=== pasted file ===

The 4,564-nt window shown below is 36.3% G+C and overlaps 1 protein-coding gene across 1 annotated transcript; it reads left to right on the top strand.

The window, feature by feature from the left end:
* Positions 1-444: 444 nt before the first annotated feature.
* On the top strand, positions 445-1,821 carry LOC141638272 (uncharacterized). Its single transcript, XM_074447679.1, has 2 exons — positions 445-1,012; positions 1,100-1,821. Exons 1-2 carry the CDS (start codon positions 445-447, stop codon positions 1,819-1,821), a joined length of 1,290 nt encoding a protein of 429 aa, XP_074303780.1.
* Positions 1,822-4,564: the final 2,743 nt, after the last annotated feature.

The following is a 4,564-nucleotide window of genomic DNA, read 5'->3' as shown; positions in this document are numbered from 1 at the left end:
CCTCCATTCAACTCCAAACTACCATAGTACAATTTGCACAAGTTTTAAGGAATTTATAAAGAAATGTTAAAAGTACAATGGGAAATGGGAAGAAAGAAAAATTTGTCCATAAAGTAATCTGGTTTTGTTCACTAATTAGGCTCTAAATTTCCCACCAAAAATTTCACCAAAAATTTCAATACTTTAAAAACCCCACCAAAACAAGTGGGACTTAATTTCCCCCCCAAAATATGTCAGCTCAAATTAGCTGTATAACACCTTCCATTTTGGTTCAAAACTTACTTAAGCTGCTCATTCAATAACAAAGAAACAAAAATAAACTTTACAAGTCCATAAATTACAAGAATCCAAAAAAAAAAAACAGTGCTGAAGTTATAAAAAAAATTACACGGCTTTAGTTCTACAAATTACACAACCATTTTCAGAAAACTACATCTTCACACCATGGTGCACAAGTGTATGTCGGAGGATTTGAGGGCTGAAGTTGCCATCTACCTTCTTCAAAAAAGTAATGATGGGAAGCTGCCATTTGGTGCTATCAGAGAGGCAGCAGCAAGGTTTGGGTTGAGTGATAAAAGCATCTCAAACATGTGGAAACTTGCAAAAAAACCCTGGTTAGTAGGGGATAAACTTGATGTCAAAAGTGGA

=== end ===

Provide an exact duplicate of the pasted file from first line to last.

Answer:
The 4,564-nt window shown below is 36.3% G+C and overlaps 1 protein-coding gene across 1 annotated transcript; it reads left to right on the top strand.

The window, feature by feature from the left end:
* Positions 1-444: 444 nt before the first annotated feature.
* On the top strand, positions 445-1,821 carry LOC141638272 (uncharacterized). Its single transcript, XM_074447679.1, has 2 exons — positions 445-1,012; positions 1,100-1,821. Exons 1-2 carry the CDS (start codon positions 445-447, stop codon positions 1,819-1,821), a joined length of 1,290 nt encoding a protein of 429 aa, XP_074303780.1.
* Positions 1,822-4,564: the final 2,743 nt, after the last annotated feature.

The following is a 4,564-nucleotide window of genomic DNA, read 5'->3' as shown; positions in this document are numbered from 1 at the left end:
CCTCCATTCAACTCCAAACTACCATAGTACAATTTGCACAAGTTTTAAGGAATTTATAAAGAAATGTTAAAAGTACAATGGGAAATGGGAAGAAAGAAAAATTTGTCCATAAAGTAATCTGGTTTTGTTCACTAATTAGGCTCTAAATTTCCCACCAAAAATTTCACCAAAAATTTCAATACTTTAAAAACCCCACCAAAACAAGTGGGACTTAATTTCCCCCCCAAAATATGTCAGCTCAAATTAGCTGTATAACACCTTCCATTTTGGTTCAAAACTTACTTAAGCTGCTCATTCAATAACAAAGAAACAAAAATAAACTTTACAAGTCCATAAATTACAAGAATCCAAAAAAAAAAAACAGTGCTGAAGTTATAAAAAAAATTACACGGCTTTAGTTCTACAAATTACACAACCATTTTCAGAAAACTACATCTTCACACCATGGTGCACAAGTGTATGTCGGAGGATTTGAGGGCTGAAGTTGCCATCTACCTTCTTCAAAAAAGTAATGATGGGAAGCTGCCATTTGGTGCTATCAGAGAGGCAGCAGCAAGGTTTGGGTTGAGTGATAAAAGCATCTCAAACATGTGGAAACTTGCAAAAAAACCCTGGTTAGTAGGGGATAAACTTGATGTCAAAAGTGGA